Clare Sansom highlights recent changes in the landscape of pharma company collaborations and acquisitions
In June 2016, biotech journalist Bruce Carlson predicted, in the biotech trade paper Genetic Engineering & Biotechnology News, that within five years half of all drug discovery activities may be contracted out from one company to another. Intercompany contracts and collaborations can take many forms, ranging from simply licensing a technology or a compound series to acquiring a company with appropriate expertise outright.
US industry body Pharmaceutical Research and Manufacturers of America (PhRMA) has estimated a cost of $0.8 to $1.7 billion (£0.6 to 1.3 billion) at 2016 prices to take a drug from concept to clinic. The bulk of this spending occurs towards the end of the process, in clinical trials. Only the largest multinational companies can afford to take a new drug through advanced clinical trials with large numbers of patients, and these large companies are often not best placed to do the specialised research that early-stage drug discovery involves. Hence the popularity of strategic collaboration between companies: sometimes even companies that might ordinarily be expected to be bitter rivals. And looking at the number and range of intercompany deals in the pharma and biotech industries today it is clear that companies are willing to spend an enormous and growing amount of money on finding the right deal, as well as on the deal itself.
Dancing with bears
In the 1980s and 1990s, when deals between companies first became an important part of the drug discovery landscape, there was a common pattern. A large pharma company would identify a particular technique or a set of promising small-molecule drug candidates that had been developed by a smaller biotech and readily acquire either the asset or the company. ‘From a biotech’s point of view, deal-making at the end of the last century was like dancing with a bear: you would just go wherever the bear wanted you to,’ says Mike Ward, chief content officer at Datamonitor Healthcare & Scrip Intelligence in London, UK. ‘Relations between large and small companies are now more equal, and a much wider range of deals can be on the cards.’
Deal-making at the end of the last century was like dancing with a bear: you would just go wherever the bear wanted you to
One important reason for this change is the relative decline in importance of small-molecule drugs compared to protein-based therapeutics or ‘biologics’. ‘All large companies founded before approximately 1990 were built on a solid background of chemistry with as time went on more and more knowledge of their molecules’ mechanisms of action,’ says Ward. ‘Once the potential of proteins and monoclonal antibodies as drugs had been recognised many realised that it would be more efficient to buy in or collaborate with companies working with the ‘new biology’ than to acquire the same skills in-house.’ And, although small molecules are still – and probably always will – providing important new drugs, the early 21st century is becoming the age of the biologic. The highest-selling pharmaceutical product of 2016, AbbVie’s immunosuppressant drug Humira is a monoclonal antibody that binds specifically to the cytokine TNFα, preventing it from binding to its receptors and stimulating inflammation. Humira is used to treat autoimmune diseases including rheumatoid arthritis, psoriasis and Crohn’s disease, and AbbVie estimates that its sales in 2016 will amount to over $16 billion. Six more of the drugs in Datamonitor Healthcare’s top 10 list for 2016 are also protein-based biopharmaceuticals.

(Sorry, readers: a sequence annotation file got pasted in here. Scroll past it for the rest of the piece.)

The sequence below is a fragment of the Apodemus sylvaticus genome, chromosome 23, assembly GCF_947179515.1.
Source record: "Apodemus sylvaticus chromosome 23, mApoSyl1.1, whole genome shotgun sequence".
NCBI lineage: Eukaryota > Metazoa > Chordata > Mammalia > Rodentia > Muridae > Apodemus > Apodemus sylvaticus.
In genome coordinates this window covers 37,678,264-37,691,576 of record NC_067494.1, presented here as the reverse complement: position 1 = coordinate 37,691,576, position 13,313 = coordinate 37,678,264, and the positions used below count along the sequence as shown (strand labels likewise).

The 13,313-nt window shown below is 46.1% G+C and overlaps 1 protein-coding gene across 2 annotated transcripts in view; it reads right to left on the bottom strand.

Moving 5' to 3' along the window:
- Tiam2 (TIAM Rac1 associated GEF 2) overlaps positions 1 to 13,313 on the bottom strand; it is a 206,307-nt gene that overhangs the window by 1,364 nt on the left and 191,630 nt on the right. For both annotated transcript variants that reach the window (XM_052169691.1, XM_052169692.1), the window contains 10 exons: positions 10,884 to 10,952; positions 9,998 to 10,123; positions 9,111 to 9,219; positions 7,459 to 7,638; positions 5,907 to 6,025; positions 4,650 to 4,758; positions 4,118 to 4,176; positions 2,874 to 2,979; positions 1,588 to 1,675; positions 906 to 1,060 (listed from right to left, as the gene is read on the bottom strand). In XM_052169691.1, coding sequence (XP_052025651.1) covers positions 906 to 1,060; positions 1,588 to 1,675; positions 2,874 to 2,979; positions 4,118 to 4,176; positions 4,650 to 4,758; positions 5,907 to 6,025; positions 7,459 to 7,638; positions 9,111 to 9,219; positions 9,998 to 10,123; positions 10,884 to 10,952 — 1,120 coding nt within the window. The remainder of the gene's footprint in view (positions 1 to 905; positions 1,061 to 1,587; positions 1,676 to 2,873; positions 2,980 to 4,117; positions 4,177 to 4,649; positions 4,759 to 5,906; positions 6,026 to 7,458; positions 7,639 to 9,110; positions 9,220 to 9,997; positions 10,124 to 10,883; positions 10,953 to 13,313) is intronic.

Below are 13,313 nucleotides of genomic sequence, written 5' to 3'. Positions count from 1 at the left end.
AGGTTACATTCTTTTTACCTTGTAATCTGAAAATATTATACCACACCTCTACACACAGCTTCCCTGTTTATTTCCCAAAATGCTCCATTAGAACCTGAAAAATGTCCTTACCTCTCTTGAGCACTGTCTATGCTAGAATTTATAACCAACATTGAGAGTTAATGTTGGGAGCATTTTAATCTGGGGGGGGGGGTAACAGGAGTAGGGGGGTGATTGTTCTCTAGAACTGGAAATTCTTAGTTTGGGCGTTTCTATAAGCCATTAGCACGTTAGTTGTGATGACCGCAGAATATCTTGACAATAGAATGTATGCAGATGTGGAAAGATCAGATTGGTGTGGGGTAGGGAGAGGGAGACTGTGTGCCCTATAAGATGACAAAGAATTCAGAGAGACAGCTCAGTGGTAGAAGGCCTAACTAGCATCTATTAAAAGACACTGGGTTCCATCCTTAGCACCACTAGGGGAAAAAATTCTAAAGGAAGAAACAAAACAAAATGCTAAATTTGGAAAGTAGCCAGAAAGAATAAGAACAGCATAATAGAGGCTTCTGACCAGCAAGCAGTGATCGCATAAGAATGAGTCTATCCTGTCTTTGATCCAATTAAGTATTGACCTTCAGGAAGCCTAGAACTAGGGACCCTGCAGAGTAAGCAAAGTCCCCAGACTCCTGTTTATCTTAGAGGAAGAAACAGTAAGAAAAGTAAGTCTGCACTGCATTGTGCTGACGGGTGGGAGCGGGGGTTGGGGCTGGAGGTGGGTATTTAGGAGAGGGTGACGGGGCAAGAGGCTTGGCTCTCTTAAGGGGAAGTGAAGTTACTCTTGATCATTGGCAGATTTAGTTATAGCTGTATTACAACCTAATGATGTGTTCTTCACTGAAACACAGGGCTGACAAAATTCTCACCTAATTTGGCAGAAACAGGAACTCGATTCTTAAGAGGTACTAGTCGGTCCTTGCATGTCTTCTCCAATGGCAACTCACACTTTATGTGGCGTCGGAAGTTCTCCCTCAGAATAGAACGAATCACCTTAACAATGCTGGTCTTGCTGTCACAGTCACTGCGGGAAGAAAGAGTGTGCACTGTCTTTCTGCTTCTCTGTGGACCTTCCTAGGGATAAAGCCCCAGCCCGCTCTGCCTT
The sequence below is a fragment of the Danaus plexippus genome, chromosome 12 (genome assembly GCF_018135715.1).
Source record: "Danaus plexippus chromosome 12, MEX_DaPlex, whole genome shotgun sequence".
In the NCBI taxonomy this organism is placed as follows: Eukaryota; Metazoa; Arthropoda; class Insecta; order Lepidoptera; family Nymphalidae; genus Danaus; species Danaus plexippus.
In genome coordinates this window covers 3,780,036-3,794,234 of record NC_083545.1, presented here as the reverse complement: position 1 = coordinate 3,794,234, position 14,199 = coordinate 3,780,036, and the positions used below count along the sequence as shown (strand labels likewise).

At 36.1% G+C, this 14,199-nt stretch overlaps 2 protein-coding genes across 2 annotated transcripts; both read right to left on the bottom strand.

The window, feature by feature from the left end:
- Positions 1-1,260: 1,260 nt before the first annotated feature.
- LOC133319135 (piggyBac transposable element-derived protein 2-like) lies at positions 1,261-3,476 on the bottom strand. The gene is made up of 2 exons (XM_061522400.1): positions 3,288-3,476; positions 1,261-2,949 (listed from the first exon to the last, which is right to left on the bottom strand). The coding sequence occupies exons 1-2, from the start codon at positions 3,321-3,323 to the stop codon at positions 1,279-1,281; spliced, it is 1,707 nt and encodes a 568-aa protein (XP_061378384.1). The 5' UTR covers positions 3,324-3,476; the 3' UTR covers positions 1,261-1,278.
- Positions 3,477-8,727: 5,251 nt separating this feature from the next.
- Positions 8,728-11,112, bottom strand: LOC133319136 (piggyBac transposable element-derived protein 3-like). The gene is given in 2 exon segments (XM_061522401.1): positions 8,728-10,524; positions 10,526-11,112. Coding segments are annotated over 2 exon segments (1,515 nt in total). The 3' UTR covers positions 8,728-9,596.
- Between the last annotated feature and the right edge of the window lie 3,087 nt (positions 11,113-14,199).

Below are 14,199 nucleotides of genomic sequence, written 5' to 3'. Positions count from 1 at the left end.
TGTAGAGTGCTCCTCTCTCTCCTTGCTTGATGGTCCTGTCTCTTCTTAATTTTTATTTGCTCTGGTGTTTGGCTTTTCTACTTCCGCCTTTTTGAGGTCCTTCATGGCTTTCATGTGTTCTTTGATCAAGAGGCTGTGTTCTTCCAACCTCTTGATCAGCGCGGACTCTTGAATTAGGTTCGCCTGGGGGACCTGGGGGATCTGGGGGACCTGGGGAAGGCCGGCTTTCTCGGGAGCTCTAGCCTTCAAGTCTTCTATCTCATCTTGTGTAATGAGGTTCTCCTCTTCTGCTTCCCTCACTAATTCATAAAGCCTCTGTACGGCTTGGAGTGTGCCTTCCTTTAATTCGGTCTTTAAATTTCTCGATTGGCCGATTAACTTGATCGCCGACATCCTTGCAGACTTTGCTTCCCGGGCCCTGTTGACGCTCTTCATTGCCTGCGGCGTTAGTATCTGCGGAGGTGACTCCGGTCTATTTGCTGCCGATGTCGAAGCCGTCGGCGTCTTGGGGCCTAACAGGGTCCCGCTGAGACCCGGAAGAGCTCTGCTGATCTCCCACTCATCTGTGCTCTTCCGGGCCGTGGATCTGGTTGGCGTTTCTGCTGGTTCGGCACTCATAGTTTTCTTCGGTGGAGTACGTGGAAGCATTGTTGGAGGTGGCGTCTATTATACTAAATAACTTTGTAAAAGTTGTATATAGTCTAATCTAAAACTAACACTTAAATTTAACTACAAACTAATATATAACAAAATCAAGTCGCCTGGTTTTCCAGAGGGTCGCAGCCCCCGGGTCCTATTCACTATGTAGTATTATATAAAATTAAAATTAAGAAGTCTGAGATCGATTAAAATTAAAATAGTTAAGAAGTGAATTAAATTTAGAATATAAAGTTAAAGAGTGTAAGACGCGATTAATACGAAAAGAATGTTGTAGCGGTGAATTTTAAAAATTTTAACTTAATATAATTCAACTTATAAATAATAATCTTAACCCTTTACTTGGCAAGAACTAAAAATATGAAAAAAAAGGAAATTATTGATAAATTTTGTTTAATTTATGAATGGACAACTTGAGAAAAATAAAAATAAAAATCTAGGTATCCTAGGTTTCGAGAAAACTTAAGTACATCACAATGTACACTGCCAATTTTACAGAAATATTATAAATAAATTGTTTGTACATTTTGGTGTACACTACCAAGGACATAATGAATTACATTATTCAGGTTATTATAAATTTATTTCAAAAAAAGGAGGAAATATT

Deals can also be driven by the search for combinations of drugs to tackle the same disease. So-called highly active antiretroviral therapy (HAART), in which patients with HIV infection or AIDS are prescribed at least three drugs with different molecular targets, is the first and perhaps the best-known clear-cut example of combination therapy, but there is a growing realisation that other diseases, including cancer, can be effectively treated with a multi-targeted approach. ‘If you’re Bristol-Myers Squibb (BMS), with the successful anticancer antibody Opdivo in your portfolio, you will want to acquire other molecules that act on complementary targets and you are most likely to do this by doing a deal with or buying another company,’ says Ward. In fact, BMS has just done this: in August 2016 it bought the Swedish company Cormorant Pharmaceuticals and thus acquired full rights to that company’s programme to develop antibodies against the cytokine interleukin-8. This small protein is an immune suppressant that is produced by many solid tumours. Researchers and executives at BMS believe that combining an interleukin-8 inhibitor with Opdivo, which increases the capacity for a patient’s T cells to attack the tumour, will improve the efficacy of their drug.
And some companies seem to be prepared to spend whatever it takes to acquire the company, technique, compound series or other asset that they believe will enhance their drug discovery programmes. The highest-value deal of 2016 was Pfizer’s acquisition of the San Francisco-based oncology company Medivation in August for a cool $14 billion. This is almost three times as much as the total value of Pfizer’s sales in 1990. Interestingly, Medivation’s success has been largely based on traditional small-molecule drug discovery. Its lead product Xtandi is a synthetic non-steroidal androgen antagonist that is approved around the world for treating advanced prostate cancer. Pfizer chose Medivation to complement an oncology programme that was largely but not wholly based on biopharmaceuticals, inverting the association of large pharma with small molecules and small biotech with large ones that was typical a generation ago.